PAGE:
The Film Independent Spirit Awards solidified the candidacy of one Oscar contender and boosted the hopes of another when the group announced its nominees on Tuesday.
“Precious,” the harrowing inner-city tale that's already earned $32 million at the box office, and “The Last Station,” a drama about Leo Tolstoy that arrives in theaters Friday, earned five nominations each.
The nominations for "Last Station," which stars Helen Mirren and Christopher Plummer, means one more possible contender for the best picture Oscar in a year already overspilling with hopefuls.
The movie was nominated for best film, best director and screenplay for Michael Hoffman, best female lead for Mirren and supporting actor for Plummer.
The story of how art, materialism and ideology collide in Tolstoy's final year of life had been on the radar of few awards observers before Sony Pictures Classics acquired it in October. While the film's milieu -- a writer and his family in pre-revolution Russia -- runs counter to many of the contemporary dramas likely to fill awards slots, the distributor said the film's appeal went beyond that of the typical period picture. "This movie is intellectual but it's entertaining. It deals with more than costumes and queens," said Sony Pictures Classics Co-President Tom Bernard.
While "Precious" was snubbed by the Spirits' East Coast counterpart, the Gotham Awards, that movie had already been high on the list of Oscar handicappers. The Spirits' nominations -- they include best film, best director for , best first screenplay for Geoffrey Fletcher, best female lead for Gabourey Sidibe and supporting actress for Mo'Nique -- will continue the forward momentum.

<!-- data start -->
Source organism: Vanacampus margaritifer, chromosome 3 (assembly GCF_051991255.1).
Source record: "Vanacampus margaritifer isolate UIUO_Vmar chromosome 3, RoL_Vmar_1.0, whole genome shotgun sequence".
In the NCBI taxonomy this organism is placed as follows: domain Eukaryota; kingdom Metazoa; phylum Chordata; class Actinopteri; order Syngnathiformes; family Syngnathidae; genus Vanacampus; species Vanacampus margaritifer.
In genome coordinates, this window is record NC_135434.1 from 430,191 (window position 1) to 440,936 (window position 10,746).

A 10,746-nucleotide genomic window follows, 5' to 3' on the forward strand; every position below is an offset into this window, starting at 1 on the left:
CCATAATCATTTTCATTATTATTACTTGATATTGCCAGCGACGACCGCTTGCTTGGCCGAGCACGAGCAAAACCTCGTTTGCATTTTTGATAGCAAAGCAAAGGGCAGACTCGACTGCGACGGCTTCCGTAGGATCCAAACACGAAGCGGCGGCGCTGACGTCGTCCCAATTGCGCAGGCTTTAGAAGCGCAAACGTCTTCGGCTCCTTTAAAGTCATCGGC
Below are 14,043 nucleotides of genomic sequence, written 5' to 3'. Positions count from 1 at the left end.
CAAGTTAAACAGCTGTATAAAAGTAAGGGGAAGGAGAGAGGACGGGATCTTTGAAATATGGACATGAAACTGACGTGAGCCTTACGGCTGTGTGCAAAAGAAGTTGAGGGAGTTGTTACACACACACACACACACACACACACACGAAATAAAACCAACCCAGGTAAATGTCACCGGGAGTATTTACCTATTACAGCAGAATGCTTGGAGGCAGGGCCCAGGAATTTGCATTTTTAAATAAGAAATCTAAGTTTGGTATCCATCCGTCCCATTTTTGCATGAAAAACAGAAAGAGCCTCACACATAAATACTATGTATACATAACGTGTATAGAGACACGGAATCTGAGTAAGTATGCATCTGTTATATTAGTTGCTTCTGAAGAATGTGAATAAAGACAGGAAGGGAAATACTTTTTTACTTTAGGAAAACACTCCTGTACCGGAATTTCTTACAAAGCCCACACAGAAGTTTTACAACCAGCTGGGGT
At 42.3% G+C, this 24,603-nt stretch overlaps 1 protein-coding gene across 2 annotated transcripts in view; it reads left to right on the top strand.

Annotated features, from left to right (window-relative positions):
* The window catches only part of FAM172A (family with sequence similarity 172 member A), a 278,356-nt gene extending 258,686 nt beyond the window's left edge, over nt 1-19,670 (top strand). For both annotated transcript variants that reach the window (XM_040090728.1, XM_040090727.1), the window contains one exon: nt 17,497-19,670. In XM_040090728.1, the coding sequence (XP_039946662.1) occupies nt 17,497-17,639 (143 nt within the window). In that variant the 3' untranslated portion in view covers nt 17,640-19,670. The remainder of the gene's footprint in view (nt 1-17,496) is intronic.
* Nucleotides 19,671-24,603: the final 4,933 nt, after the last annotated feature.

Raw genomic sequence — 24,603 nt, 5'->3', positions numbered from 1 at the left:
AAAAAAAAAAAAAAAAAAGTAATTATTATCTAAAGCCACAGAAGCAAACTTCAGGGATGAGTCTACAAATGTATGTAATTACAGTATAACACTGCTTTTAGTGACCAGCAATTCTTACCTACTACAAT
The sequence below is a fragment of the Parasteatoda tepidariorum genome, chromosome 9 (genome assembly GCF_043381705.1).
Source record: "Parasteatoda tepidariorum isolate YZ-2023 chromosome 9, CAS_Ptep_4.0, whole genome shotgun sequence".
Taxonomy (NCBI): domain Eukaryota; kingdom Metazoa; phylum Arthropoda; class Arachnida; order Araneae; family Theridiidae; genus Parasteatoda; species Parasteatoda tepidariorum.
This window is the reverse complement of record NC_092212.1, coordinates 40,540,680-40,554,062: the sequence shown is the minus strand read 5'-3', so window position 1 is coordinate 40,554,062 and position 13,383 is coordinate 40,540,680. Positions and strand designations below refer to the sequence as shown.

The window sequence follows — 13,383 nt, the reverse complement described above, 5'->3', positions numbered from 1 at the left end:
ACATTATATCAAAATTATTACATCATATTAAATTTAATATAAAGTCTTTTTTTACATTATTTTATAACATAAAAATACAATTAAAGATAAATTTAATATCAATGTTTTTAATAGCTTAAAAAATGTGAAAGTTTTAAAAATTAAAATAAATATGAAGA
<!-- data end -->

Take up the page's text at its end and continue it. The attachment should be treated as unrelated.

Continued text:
"Both ["Precious" and "Last Station"] are testament that whether movies have heightened expectations or none whatsoever, they can get attention from the Spirit Awards," said Film Independent executive director Dawn Hudson.
Two films dealing with immigration -- "Amreeka" and "Sin Nombre" -- were nominated for best film. Breakup dramedy "(500) Days of Summer" rounded out the category.
Notably absent from the Spirits was Iraq war drama "The Hurt Locker." The film was ineligible because it was submitted by distributor Summit last year, when the company was still contemplating a 2008 awards run. It received two '08 nominations for acting.
Some Spirits voters expressed regret at not being able to include the film in this year's ceremony. "What do they say about hindsight?" said producer Stephanie Allain, who chairs the committee overseeing many of the categories. "There's no way to look back and say what would have happened. I'm just happy we were the first [group] to say the movie is good."
In addition to Daniels and Hoffman, the Spirits nominated for best director Ethan and Joel Coen for "A Serious Man," Cary Fukunaga for "Sin Nombre" and James Gray for "Two Lovers."
The Spirits also made the rare move of recognizing a genre movie, nominating horror sensation "Paranormal Activity" for best first feature. Joining it was "A Single Man," "Crazy Heart," "Easier With Practice" and "The Messenger." (For a complete list of nominees, go to www.filmindependent.org.)
Although the Spirits and Oscars often diverge -- only films made for $20 million or less qualify for the Spirits -- the indie awards can be a bellwether of the big show. Its best film winner has been nominated for the best picture Oscar five of the last six years, and Spirit winners such as Penélope Cruz ("Vicky Cristina Barcelona") and Diablo Cody ("Juno") have won Oscars.
The laid-back award ceremony usually takes place the Saturday afternoon before the Academy Awards in a tent on the beach in Santa Monica. But this year, the ceremony is moving to Friday evening, March 5, in a tent on the event deck at L.A. Live downtown. Hudson, however, said attendees shouldn't be concerned by the change in time and venue. "Just keep picturing that we're having an all-night party downtown," she said.